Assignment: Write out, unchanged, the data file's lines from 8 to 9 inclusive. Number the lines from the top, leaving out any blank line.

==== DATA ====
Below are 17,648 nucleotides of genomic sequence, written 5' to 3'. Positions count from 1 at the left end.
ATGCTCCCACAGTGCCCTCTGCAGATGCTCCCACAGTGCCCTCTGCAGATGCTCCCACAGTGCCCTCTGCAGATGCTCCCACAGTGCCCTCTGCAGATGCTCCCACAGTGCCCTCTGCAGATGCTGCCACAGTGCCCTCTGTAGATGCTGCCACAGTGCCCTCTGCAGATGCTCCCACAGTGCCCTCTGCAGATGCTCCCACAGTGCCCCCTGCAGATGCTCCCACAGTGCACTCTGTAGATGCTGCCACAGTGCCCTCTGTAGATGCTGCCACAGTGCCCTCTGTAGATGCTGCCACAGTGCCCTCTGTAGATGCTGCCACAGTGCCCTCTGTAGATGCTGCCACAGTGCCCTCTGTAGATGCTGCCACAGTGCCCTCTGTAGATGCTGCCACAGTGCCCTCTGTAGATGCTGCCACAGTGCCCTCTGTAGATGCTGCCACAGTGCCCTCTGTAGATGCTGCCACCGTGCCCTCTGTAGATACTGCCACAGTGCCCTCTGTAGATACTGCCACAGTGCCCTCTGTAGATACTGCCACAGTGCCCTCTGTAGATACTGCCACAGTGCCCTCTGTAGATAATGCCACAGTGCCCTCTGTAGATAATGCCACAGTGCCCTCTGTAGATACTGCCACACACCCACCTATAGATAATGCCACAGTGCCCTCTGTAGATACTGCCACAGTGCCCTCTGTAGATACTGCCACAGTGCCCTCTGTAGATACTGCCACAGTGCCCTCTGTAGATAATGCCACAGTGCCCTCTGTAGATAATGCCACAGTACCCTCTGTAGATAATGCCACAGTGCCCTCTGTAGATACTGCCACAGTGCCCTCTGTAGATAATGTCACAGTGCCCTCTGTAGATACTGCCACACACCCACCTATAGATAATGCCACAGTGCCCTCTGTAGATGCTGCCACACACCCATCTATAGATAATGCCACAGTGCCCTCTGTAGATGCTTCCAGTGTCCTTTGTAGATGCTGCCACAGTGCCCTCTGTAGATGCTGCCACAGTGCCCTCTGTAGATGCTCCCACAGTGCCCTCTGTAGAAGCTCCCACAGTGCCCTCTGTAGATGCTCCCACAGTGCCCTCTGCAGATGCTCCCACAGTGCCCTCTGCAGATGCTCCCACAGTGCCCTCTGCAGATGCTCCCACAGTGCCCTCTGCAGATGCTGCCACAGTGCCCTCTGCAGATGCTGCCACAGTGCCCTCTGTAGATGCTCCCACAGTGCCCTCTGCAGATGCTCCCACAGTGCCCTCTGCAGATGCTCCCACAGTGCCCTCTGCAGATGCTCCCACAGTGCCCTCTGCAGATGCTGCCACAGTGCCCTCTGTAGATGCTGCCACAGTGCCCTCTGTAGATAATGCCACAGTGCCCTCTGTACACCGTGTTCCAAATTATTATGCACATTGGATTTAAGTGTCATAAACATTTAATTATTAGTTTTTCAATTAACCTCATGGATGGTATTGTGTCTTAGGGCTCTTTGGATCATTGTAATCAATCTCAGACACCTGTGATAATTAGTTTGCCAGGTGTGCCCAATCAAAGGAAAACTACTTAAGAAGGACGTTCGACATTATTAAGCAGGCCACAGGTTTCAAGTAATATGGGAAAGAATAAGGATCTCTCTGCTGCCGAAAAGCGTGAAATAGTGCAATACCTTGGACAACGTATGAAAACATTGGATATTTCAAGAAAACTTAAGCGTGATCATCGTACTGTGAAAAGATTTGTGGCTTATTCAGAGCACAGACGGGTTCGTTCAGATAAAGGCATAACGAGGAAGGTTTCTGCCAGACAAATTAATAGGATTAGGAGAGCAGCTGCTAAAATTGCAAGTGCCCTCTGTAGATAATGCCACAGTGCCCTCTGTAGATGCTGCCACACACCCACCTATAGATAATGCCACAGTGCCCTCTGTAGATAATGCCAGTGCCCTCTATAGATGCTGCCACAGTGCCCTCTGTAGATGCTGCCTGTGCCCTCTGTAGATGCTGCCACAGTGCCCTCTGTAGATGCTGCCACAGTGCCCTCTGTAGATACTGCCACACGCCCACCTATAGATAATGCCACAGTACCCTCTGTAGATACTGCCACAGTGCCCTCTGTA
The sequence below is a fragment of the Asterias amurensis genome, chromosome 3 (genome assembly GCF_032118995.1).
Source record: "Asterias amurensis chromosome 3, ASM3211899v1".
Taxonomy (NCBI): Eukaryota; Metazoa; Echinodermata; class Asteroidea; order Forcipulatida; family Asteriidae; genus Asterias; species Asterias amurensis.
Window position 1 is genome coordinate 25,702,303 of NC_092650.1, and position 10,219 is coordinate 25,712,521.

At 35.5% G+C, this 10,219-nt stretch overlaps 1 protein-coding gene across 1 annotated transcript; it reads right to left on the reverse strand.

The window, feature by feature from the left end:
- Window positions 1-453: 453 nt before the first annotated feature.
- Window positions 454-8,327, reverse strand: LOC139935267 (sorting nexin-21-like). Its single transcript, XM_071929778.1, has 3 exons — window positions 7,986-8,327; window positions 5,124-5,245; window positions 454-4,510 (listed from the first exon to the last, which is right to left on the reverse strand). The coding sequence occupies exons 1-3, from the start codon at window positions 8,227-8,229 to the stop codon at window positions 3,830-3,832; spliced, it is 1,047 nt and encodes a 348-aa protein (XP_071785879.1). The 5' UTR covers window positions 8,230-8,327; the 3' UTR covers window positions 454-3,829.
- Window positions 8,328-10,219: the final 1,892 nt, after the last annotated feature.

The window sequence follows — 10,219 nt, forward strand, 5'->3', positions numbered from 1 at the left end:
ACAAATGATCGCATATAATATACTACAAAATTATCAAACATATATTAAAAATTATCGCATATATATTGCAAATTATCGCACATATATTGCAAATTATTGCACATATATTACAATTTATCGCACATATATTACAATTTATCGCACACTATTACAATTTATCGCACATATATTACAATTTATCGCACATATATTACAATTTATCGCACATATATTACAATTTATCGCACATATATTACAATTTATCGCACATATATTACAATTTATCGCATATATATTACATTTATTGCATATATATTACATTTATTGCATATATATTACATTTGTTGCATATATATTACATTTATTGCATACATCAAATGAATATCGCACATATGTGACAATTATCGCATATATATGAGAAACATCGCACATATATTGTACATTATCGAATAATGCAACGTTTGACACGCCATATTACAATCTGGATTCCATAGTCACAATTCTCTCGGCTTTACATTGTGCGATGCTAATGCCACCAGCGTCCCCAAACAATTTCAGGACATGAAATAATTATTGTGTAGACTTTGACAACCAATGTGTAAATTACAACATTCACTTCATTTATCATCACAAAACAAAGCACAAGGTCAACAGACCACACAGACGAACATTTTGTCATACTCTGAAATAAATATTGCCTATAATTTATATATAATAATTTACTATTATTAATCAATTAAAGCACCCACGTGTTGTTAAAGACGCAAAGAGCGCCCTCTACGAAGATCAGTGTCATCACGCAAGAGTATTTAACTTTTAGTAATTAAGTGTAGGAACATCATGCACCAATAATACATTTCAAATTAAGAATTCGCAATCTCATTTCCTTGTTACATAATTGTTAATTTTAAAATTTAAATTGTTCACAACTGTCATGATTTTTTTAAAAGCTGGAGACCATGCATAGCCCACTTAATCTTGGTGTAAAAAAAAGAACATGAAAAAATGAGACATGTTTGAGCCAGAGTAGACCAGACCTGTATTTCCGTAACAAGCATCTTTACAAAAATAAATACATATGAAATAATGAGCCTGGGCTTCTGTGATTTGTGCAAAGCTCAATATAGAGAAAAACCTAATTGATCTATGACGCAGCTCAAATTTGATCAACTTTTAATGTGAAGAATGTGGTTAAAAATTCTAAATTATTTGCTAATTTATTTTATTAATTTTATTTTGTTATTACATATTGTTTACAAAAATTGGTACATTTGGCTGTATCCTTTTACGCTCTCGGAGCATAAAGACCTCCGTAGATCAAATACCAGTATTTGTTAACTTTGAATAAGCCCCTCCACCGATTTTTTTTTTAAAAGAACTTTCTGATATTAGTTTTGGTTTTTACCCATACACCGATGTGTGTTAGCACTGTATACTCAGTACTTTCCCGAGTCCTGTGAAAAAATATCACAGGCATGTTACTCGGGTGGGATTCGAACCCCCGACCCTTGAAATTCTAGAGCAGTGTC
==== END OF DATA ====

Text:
The window, feature by feature from the left end:
- Window positions 1-453: 453 nt before the first annotated feature.